Surviving the Laboratory City: GeoSocial Information, Data Polities and the Next 1 Billion Users (with Tomas Holderness)

Short bio: 

Etienne Turpin is a philosopher studying, designing, curating, and writing about complex urban systems, political economies of data and infrastructure, aesthetics and visual culture, and Southeast Asia colonial-scientific history. In Jakarta, Indonesia, he is the director of anexact office, and the co-principal investigator, with Dr Tomas Holderness, of At the University of Wollongong, Australia, he is the Vice-Chancellor’s Postdoctoral Research Fellow with the SMART Infrastructure Facility, Faculty of Engineering and Information Science, and an Associate Research Fellow with the Australian Center for Cultural Environmental Research. He is a member of the SYNAPSE International Curators’ Network of the Haus der Kulturen der Welt in Berlin, where he is the co-editor, with Anna-Sophie Springer, of the intercalations: paginated exhibition series as part of the Das Anthropozän-Projekt. He is also the co-editor of Art in the Anthropocene: Encounters Among Aesthetics, Politics, Environments and Epistemologies (Open Humanities Press, 2015) and Jakarta: Architecture + Adaptation (Universitas Indonesia Press, 2013), and editor of Architecture in the Anthropocene: Encounters Among Design, Deep Time, Science and Philosophy (Open Humanities Press, 2013). Prior to his work in Asia, he taught design research at the University of California Berkeley, the University of Michigan, and the University of Toronto.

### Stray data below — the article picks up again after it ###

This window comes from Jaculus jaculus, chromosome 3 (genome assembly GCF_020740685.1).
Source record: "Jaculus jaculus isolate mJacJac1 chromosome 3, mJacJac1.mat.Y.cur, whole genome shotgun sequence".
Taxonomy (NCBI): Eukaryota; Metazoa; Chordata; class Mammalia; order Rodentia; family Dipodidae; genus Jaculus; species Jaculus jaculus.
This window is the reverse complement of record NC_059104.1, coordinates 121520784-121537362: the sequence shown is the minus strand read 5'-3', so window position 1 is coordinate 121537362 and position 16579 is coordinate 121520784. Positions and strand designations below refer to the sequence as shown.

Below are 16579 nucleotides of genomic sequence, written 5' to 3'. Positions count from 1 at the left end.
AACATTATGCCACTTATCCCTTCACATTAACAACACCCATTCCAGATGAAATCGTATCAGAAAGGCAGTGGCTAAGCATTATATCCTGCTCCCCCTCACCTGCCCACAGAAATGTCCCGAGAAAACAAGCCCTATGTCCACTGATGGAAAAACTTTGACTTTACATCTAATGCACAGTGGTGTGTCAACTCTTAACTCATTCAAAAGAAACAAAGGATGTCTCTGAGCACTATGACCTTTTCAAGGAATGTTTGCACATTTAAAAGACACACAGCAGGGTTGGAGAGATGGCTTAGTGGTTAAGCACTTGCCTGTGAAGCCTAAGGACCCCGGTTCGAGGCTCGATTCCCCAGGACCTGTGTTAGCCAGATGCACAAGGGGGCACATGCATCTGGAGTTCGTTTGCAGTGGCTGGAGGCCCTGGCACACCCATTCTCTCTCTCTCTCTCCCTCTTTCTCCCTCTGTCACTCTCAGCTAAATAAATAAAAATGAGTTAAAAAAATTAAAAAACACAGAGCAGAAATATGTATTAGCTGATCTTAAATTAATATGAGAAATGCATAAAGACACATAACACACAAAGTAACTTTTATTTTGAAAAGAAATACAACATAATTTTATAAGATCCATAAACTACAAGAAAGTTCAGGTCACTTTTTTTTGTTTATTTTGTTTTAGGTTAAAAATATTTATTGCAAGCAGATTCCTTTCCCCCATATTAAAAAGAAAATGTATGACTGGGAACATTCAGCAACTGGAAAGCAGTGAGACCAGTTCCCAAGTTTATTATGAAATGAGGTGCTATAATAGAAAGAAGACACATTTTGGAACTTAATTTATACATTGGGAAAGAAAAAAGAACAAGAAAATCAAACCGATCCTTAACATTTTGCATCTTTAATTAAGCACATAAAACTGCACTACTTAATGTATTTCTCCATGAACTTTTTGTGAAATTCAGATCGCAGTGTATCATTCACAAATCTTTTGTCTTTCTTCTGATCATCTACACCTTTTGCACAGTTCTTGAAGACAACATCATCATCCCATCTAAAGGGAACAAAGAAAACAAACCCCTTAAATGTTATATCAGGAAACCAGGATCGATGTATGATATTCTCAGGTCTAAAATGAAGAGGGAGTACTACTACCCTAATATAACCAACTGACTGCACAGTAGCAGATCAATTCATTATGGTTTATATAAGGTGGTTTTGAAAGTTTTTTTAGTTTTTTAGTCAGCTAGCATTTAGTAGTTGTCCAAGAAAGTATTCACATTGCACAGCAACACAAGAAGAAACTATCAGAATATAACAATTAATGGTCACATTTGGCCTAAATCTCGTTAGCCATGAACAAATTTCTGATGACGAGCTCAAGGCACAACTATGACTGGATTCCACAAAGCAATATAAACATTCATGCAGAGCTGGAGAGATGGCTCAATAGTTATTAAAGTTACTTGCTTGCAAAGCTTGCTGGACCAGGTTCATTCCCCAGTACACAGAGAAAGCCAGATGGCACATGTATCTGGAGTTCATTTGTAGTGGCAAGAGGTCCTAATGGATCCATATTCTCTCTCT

The role of data within the context of urban governance has become as ubiquitous as the mobile devices which daily generate the petabytes of geospatial information to be consumed for novel urban analyses; yet, the value and purpose of data as an critical component for democratic practices has never been less clear. To address this widening gap between the laudatory role of geospatial data and the absence of democratic purpose that it suffers from, the paper examines four aspects of contemporary data urbanism. The authors situate their concerns within the context of an increasingly commercialized, highly-competitive sector—led by “smart city” firms, data management services, the NGOcracy, and philanthropic “open data” organizations—which drives the data rush for the monetization of urban geospatial information. The authors contend, first, that increasingly data urbanism occurs in the context of “laboratory cities.” Second, the authors claim that data are meaningless without platforms of assembly, but that the construction and maintenance of such platforms create significant challenges for community organizations, institutions, and government agencies. Third, within the context of web 2.0 modes of production and volunteered geographical information (VGI), the authors contend that data producers require techno-organizational structures for the coordination and defense of their data sets and the collective equipment, especially open source software (OSS), upon which these data depend. Fourth, the authors argue that if a meaningful coordination among and defense of VGI data and OSS tools can occur, the democratic potential of geosocial information can be more fully realized; however, such an outcome will require not only surviving, but overcoming the latent colonial and authoritarian tendencies currently operating in the laboratory city.